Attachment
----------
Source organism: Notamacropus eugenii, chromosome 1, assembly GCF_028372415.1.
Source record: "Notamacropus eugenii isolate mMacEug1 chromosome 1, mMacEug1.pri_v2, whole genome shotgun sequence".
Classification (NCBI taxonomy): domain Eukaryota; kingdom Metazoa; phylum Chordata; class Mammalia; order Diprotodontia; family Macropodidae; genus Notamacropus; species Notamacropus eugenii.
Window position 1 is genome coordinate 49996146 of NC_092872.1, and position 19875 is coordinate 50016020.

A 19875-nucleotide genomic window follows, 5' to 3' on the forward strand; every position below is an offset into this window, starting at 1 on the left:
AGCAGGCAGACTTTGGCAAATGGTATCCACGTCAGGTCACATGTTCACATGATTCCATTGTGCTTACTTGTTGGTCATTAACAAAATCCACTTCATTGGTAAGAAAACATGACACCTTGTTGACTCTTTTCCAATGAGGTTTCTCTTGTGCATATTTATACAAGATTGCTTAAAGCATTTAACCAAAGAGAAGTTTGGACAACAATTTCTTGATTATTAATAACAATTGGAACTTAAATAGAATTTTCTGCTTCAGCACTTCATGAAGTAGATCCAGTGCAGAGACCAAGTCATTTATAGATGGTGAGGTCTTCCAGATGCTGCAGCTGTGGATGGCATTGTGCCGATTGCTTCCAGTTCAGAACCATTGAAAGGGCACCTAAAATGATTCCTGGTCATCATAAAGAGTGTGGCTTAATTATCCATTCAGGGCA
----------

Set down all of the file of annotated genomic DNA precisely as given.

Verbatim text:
Source organism: Notamacropus eugenii, chromosome 1, assembly GCF_028372415.1.
Source record: "Notamacropus eugenii isolate mMacEug1 chromosome 1, mMacEug1.pri_v2, whole genome shotgun sequence".
Classification (NCBI taxonomy): domain Eukaryota; kingdom Metazoa; phylum Chordata; class Mammalia; order Diprotodontia; family Macropodidae; genus Notamacropus; species Notamacropus eugenii.
Window position 1 is genome coordinate 49996146 of NC_092872.1, and position 19875 is coordinate 50016020.

A 19875-nucleotide genomic window follows, 5' to 3' on the forward strand; every position below is an offset into this window, starting at 1 on the left:
AGCAGGCAGACTTTGGCAAATGGTATCCACGTCAGGTCACATGTTCACATGATTCCATTGTGCTTACTTGTTGGTCATTAACAAAATCCACTTCATTGGTAAGAAAACATGACACCTTGTTGACTCTTTTCCAATGAGGTTTCTCTTGTGCATATTTATACAAGATTGCTTAAAGCATTTAACCAAAGAGAAGTTTGGACAACAATTTCTTGATTATTAATAACAATTGGAACTTAAATAGAATTTTCTGCTTCAGCACTTCATGAAGTAGATCCAGTGCAGAGACCAAGTCATTTATAGATGGTGAGGTCTTCCAGATGCTGCAGCTGTGGATGGCATTGTGCCGATTGCTTCCAGTTCAGAACCATTGAAAGGGCACCTAAAATGATTCCTGGTCATCATAAAGAGTGTGGCTTAATTATCCATTCAGGGCA